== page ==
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Equal Opportunity in Sports

Written by Posted On Friday, 09 April 2021 00:00

With the men’s NCAA basketball March Madness being completed tonight (April 5th) and the NCAA women’s finals now settled, the furor raised by women in terms of equal treatment again became prominent.  One item being discussed: Should the NCAA women’s final four also be termed “March Madness.” The response here is “Why not?” Both men’s and women’s NCAA final fours are played during the month of March, although they both seemingly finish the first week in April. Is this a Title lX issue?

“Title lX of the Education Amendments Law of 1972 (yes, it is now one-half century old) is a federal law that states ‘No person in the United States shall, on the basis of sex be excluded from participation in, or be subjected to discrimination under any educational program or activity receiving federal financial assistance.” While the law is certainly one of justice, its interpretation has lawyers and courts working overtime. Is an organization or T*E*A*M the same as a person? Is lack of funds available for a sport, discrimination?

Much has been discussed lately that the women’s weight room facilities are not in equal terms with the men’s. Should they be equal in every aspect? It is certainly only fair that every attempt be made to supply the women’s training program with every means possible to assist them in their competitions. Fair, yes, but equal? I have long believed: “There is nothing so unequal as the equal treatment of un-equals.” That doesn’t mean men should get more than women. It means that the women’s program should receive all that is necessary to provide the best possible results for those athletes.

In terms of equal opportunity, it is interesting to note that as of April 1st, the Miami Marlins baseball club under the direction of CEO and part-owner Derek Jeter, hired its first woman as general manager, Kim Ng. She is of Asian-American heritage, but born in Indiana and raised in New York, where she had been trained as Yankees assistant general manager with Jeter, their star shortstop. Jeter has known Ng for 22 years. Joe Torre was general manager. The Yankees won three World Series during that time.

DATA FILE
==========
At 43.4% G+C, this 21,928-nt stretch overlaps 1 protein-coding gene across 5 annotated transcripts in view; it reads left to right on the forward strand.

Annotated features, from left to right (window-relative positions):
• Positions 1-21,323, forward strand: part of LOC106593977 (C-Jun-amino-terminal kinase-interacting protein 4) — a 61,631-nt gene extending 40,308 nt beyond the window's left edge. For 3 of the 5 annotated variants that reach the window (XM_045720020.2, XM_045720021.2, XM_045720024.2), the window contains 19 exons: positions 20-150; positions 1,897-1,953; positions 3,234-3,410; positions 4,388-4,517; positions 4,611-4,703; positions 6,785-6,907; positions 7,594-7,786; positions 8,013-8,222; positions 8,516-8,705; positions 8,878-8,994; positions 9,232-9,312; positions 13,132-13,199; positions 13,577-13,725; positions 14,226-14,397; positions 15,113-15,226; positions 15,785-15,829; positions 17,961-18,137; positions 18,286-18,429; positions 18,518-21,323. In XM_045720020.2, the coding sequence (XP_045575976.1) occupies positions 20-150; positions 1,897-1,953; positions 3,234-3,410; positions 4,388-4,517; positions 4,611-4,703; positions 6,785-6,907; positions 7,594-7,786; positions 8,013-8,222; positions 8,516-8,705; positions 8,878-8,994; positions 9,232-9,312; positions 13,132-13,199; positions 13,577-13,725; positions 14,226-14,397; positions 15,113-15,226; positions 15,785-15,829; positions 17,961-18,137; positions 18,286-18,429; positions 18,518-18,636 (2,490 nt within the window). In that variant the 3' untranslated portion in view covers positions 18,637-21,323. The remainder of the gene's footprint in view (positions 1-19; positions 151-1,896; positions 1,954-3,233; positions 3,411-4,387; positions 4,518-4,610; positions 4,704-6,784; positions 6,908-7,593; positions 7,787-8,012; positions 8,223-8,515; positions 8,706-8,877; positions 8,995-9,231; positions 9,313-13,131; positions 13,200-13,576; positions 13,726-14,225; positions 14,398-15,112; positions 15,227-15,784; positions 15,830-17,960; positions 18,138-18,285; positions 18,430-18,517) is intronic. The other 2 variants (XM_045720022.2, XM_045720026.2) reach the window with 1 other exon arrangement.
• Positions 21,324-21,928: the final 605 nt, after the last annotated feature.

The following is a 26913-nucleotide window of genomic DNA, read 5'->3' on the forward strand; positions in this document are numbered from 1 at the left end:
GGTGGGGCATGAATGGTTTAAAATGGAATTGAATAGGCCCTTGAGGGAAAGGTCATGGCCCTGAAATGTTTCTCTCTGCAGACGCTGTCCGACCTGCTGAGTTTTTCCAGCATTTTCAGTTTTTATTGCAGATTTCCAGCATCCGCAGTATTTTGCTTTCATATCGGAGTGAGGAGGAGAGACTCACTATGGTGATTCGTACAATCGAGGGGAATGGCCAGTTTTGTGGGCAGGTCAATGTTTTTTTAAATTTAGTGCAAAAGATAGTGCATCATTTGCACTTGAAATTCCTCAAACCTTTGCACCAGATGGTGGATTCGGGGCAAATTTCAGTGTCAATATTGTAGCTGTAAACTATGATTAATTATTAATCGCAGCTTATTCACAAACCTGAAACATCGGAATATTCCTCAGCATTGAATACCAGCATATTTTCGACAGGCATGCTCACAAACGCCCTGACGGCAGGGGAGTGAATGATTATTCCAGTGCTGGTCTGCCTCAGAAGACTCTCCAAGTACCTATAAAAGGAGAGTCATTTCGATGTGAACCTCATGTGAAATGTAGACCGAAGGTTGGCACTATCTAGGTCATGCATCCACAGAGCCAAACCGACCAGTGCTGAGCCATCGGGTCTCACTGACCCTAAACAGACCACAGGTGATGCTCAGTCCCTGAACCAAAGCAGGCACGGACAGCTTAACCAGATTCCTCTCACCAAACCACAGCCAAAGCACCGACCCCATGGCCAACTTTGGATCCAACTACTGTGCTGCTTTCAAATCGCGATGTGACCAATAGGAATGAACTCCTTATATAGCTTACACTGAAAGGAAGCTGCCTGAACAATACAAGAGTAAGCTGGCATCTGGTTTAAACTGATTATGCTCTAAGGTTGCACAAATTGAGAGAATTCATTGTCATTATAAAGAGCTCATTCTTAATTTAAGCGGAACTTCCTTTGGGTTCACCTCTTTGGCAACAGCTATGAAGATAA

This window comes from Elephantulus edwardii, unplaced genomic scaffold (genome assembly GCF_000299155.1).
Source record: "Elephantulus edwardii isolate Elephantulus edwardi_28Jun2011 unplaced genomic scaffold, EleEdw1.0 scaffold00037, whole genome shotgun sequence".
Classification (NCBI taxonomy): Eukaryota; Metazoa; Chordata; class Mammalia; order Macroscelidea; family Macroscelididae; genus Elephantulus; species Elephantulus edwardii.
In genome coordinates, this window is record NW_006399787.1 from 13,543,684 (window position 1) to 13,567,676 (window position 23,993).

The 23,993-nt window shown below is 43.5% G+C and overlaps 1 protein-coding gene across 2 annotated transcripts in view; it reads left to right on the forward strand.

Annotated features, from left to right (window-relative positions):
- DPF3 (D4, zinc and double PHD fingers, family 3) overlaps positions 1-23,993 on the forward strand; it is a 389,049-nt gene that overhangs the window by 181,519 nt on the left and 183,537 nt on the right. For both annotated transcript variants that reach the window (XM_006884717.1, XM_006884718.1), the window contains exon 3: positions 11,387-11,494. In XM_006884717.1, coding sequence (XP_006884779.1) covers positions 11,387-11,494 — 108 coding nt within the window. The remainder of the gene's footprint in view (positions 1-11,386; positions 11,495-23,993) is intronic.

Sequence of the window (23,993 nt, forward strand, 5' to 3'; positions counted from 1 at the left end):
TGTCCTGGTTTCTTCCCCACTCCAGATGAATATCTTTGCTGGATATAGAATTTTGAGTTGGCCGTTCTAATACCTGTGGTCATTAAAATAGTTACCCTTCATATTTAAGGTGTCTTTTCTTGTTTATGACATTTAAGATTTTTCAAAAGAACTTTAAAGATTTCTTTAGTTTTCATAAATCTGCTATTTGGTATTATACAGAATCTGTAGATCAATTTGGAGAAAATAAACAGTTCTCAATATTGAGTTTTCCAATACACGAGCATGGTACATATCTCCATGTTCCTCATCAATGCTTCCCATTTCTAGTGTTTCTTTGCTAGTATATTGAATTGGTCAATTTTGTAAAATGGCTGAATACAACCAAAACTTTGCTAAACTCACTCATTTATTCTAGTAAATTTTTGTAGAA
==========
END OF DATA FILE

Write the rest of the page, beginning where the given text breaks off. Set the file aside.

When Ng got the call from Jeter, she called Torre who told Ng, “This isn’t a token call (some certainly are), if he’s (Jeter) asking, you know it’s serious.”

Will you give others, without discrimination, an opportunity to succeed?

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Dr. Jim Tunney

Jim Tunney had an exemplary career in sports. A former high school coach, teacher, principal and district superintendent, he had a 40-year career in officiating football and basketball.

Thirty-one of those years he was an NFL Referee working a record twenty-nine post-season games including four Super Bowls, ten NFC/AFC Championship games, six Pro Bowls and twenty-five Monday Night Games.

He officiated some of the most memorable games in NFL history. His book Impartial Judgment: “The Dean of NFL Referees” Calls Pro Football As He Sees It, chronicles his NFL career.

As a Professional Speaker, he is Past President of The National Speakers Association and a Charter Member of its most prestigious group – The CPAE Speakers Hall of Fame. Jim holds every professional designation of the NSA, including the Oscar of Professional Speaking – The Cavett. NSA named him Philanthropist of the Year in 2007.

Dr. Tunney (a doctorate in Education from the University of Southern California) continues to serve his community as  Trustee Emeritus of both Monterey Peninsula College and York School; where he once served as Headmaster. In 1993, he founded the Jim Tunney Youth Foundation to support local community programs that develop leadership, work skills, wellness and self-esteem in youth. He and his wife Linda live in Pebble Beach, California. They have six children and sixteen grandchildren.

As an author he has written and/or co-authored thirteen books: Impartial Judgment, Chicken Soup for the Sports Fan’s Soul, Speaking Secrets of the Masters, You Can Do It!, Super Bowl Sunday, Insights into Excellence, Lessons in Leadership, Build a Better You and his most recent book, It’s the Will, Not the Skill.

If you are looking for a keynote speaker who educates, motivates and entertains with a lifetime of stories about leadership, team building and sports 831-595-3258.

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